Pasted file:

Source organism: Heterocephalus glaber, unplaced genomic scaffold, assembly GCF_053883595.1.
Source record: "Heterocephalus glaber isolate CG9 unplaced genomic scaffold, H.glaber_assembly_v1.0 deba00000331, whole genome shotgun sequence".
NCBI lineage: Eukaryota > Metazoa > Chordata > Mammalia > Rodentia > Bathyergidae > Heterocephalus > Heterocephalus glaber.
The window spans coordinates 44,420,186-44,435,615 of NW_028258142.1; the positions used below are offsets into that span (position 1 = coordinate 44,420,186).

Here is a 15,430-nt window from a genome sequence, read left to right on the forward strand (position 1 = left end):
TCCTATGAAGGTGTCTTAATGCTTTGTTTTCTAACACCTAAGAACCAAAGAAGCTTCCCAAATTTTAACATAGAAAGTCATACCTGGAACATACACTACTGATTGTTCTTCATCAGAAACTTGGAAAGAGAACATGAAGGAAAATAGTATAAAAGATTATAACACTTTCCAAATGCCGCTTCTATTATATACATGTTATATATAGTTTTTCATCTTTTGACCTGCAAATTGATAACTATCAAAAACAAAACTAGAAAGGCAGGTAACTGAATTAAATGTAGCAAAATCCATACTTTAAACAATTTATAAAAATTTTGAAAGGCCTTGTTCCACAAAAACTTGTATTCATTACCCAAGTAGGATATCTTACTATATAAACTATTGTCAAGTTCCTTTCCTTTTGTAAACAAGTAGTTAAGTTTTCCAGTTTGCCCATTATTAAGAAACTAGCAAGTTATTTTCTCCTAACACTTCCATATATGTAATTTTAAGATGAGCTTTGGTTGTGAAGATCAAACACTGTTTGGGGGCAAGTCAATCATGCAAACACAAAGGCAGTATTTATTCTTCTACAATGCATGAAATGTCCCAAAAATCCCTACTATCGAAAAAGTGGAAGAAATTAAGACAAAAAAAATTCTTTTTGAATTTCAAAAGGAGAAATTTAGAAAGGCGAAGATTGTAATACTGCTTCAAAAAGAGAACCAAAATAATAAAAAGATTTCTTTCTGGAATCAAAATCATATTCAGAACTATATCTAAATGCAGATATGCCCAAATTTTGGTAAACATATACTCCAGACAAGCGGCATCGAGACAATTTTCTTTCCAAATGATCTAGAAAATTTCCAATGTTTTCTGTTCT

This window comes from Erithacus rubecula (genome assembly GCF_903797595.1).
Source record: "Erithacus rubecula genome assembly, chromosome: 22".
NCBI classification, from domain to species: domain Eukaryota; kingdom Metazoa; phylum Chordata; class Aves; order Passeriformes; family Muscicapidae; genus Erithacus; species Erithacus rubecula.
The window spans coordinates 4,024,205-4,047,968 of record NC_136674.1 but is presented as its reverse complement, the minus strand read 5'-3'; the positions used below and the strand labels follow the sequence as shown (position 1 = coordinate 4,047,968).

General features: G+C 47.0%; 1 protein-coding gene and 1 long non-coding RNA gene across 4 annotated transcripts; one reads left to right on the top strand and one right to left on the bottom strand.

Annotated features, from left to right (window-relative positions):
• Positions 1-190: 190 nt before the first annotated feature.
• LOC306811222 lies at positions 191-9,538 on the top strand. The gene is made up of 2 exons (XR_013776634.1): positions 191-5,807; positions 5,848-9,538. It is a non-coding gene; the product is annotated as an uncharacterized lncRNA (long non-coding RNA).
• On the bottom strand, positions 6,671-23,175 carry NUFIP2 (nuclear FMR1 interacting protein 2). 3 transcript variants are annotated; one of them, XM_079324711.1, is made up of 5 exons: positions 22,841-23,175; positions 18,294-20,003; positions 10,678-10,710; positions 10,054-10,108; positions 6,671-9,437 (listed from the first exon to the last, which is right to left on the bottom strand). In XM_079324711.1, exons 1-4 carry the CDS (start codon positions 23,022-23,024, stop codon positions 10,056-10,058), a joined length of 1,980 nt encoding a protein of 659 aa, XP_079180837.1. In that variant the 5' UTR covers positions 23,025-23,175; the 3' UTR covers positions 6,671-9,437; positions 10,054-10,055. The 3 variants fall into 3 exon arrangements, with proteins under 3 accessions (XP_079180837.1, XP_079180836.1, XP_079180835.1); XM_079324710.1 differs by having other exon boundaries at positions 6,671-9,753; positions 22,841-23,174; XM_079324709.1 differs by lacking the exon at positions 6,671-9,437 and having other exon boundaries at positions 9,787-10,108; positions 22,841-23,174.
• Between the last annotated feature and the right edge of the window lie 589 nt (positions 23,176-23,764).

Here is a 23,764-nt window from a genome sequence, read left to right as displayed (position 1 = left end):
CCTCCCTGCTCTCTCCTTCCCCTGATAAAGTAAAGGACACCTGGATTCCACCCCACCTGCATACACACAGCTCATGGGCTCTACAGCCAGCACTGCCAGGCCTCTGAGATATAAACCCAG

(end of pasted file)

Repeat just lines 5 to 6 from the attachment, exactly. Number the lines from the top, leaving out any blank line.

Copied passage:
Here is a 15,430-nt window from a genome sequence, read left to right on the forward strand (position 1 = left end):
TCCTATGAAGGTGTCTTAATGCTTTGTTTTCTAACACCTAAGAACCAAAGAAGCTTCCCAAATTTTAACATAGAAAGTCATACCTGGAACATACACTACTGATTGTTCTTCATCAGAAACTTGGAAAGAGAACATGAAGGAAAATAGTATAAAAGATTATAACACTTTCCAAATGCCGCTTCTATTATATACATGTTATATATAGTTTTTCATCTTTTGACCTGCAAATTGATAACTATCAAAAACAAAACTAGAAAGGCAGGTAACTGAATTAAATGTAGCAAAATCCATACTTTAAACAATTTATAAAAATTTTGAAAGGCCTTGTTCCACAAAAACTTGTATTCATTACCCAAGTAGGATATCTTACTATATAAACTATTGTCAAGTTCCTTTCCTTTTGTAAACAAGTAGTTAAGTTTTCCAGTTTGCCCATTATTAAGAAACTAGCAAGTTATTTTCTCCTAACACTTCCATATATGTAATTTTAAGATGAGCTTTGGTTGTGAAGATCAAACACTGTTTGGGGGCAAGTCAATCATGCAAACACAAAGGCAGTATTTATTCTTCTACAATGCATGAAATGTCCCAAAAATCCCTACTATCGAAAAAGTGGAAGAAATTAAGACAAAAAAAATTCTTTTTGAATTTCAAAAGGAGAAATTTAGAAAGGCGAAGATTGTAATACTGCTTCAAAAAGAGAACCAAAATAATAAAAAGATTTCTTTCTGGAATCAAAATCATATTCAGAACTATATCTAAATGCAGATATGCCCAAATTTTGGTAAACATATACTCCAGACAAGCGGCATCGAGACAATTTTCTTTCCAAATGATCTAGAAAATTTCCAATGTTTTCTGTTCT